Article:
How to Learn C Roadmap
Teaching yourself C is difficult, but it is doable. All things considered, I recommend you take a formal course on this if you are able to. If not, teaching yourself is very doable, but I consistently watch people struggle to stay motivated when learning by themselves.
First, why learn C? Fundamentally the reason is that C is as close to assembly as we want to get, so understanding c-isms is critical. Roppers is a site that guides students on their path to becoming reverse engineers and vulnerability researchers, and really understanding C is a core part of that journey. Check out this article to learn about why you should learn C to learn how the computer works.
I don’t have any real problems with CS50, but the pacing is a bit slow. However, if you’re someone who does better with course structure CS50 is the best way to go.
To start learning C, get a copy of the legendary K&R aka The C Programming Language. This is a somewhat controversial call, it’s an old book, bit outdated, and recommending it is kind of agreed to be a boomer move. My thought process is I want people to learn from it as their textbook because it’s my way of reminding everyone that what we do hasn’t changed much in the last 50 years, and it provides common ground with the people who came before. Matters to me, might not to others. K&R is a bit intimidating, so honestly, I love https://www.tutorialspoint.com/cprogramming/index.htm as well. TutorialsPoint is not perfect, but it really gets the job done as a short reference guide. The combination of the two, plus man pages, plus a small amount of Google, is all you need.
Begin working through K&R, sometimes writing the code yourself but mostly using example code from this solutions guide. K&R, and learning C overall, is more about reading code than writing code. Learning how good C code is written and exposing yourself to thousands of patterns is the best way to learn how C works, and then be able to build the mental models to write it properly yourself.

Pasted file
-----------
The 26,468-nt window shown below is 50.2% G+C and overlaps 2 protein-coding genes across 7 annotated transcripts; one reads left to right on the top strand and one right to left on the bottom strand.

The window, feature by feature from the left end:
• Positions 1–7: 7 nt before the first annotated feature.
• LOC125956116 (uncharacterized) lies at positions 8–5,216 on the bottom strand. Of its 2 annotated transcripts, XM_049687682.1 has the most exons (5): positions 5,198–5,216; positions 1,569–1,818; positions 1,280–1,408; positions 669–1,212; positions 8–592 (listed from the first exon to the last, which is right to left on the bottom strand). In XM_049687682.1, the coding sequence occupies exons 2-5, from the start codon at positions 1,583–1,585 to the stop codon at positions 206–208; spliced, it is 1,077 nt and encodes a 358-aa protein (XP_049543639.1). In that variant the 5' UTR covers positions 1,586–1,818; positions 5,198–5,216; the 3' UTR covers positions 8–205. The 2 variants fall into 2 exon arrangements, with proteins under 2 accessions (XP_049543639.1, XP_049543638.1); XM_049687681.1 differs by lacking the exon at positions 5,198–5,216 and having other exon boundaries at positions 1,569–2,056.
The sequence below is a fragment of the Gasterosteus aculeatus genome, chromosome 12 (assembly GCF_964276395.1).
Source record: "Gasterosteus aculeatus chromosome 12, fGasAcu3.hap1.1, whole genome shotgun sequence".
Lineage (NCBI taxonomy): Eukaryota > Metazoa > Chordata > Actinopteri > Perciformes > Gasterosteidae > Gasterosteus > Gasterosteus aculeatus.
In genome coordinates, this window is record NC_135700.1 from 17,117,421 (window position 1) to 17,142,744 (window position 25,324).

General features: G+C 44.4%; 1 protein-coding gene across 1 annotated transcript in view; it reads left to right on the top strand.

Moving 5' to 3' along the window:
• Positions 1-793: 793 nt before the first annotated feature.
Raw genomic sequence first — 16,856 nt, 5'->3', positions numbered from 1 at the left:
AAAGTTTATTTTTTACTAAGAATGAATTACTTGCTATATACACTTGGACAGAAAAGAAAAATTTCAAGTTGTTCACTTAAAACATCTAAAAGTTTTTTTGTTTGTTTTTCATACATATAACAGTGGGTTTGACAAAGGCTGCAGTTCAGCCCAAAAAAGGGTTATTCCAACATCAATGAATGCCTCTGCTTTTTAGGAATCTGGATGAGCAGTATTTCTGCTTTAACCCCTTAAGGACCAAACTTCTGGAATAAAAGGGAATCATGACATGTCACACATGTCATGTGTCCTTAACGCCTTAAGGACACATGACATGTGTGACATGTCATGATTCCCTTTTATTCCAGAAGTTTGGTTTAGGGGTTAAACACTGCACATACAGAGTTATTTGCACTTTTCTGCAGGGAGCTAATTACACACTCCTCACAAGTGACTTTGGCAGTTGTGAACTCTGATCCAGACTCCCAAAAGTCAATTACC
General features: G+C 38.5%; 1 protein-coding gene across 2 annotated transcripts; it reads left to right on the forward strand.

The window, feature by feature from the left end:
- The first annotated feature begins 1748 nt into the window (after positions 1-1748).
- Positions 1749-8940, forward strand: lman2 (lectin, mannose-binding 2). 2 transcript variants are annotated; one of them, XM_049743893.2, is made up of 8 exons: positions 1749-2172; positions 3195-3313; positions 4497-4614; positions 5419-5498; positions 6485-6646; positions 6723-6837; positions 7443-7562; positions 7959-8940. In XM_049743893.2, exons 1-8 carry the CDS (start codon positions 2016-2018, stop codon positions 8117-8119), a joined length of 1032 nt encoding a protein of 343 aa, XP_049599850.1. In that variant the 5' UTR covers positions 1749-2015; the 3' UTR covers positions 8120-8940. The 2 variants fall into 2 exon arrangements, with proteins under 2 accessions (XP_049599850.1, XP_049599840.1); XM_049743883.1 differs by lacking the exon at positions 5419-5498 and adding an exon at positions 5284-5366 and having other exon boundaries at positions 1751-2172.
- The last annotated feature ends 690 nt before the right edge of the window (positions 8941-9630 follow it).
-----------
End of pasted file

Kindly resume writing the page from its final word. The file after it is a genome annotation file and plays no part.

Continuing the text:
In parallel with K&R, do the h0mbre C Course. Work through as much of h0mbre’s material as you can until you get stuck, and then look up the correct chapter in K&R and work through using K&R as your reference. Bouncing between the two is a good way to keep material interesting and relevant.
Keep doing this until you have finished most of of the assignments in the h0mbre course.
This will take a while, but it winds up being a very balanced amount of work.
Don’t worry about learning advanced data structures or algorithms beyond what is in h0mbre’s assignments. Data structures and algorithms are for computer scientists, not hackers.
Once you are done with this curriculum, you will be ready for more advanced material along this path like reverse engineering and binary exploits.
You also can check out some of these projects to get a better understanding of some low level material and how things are implemented in the kernel of your operating system:
If you are interested in getting a more complete Computer Science education, you work through the Open Source Society University curriculum. It is excellent. I don’t really like Computer Science, I think it doesn’t apply that much to results-oriented hacking, but that is my own bias.
Overall, getting good at C involves writing a ton of code, reading a ton of code, and generally exposing yourself to challenging projects on a regular basis. Turns out, that is also how you learn Binary Exploitation.